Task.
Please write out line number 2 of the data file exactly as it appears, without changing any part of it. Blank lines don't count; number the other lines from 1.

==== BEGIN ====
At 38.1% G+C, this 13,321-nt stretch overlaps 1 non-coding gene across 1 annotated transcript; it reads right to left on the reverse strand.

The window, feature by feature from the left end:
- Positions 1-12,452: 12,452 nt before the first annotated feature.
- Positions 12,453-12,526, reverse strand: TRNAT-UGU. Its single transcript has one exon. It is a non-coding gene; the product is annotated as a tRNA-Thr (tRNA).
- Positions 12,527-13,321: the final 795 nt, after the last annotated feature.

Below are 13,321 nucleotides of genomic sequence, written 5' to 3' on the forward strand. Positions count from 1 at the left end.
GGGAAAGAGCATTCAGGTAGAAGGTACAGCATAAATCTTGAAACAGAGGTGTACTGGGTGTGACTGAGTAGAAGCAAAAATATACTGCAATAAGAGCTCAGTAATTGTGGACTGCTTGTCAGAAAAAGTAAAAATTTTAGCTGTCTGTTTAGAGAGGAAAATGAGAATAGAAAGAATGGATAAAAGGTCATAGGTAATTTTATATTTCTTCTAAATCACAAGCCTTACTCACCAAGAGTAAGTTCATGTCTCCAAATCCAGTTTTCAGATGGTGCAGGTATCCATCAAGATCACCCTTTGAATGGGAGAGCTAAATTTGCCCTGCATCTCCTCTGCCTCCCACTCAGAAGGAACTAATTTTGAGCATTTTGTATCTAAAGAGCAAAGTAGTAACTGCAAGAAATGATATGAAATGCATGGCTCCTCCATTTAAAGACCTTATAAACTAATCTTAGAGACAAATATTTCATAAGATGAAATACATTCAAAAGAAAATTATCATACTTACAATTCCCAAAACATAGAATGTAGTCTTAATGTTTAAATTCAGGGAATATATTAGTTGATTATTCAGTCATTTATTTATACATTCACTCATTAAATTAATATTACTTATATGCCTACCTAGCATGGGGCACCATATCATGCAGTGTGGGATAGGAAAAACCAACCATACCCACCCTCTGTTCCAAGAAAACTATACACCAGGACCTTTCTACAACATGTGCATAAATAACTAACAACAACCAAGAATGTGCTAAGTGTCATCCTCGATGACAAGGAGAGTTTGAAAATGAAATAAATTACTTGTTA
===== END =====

The window, feature by feature from the left end: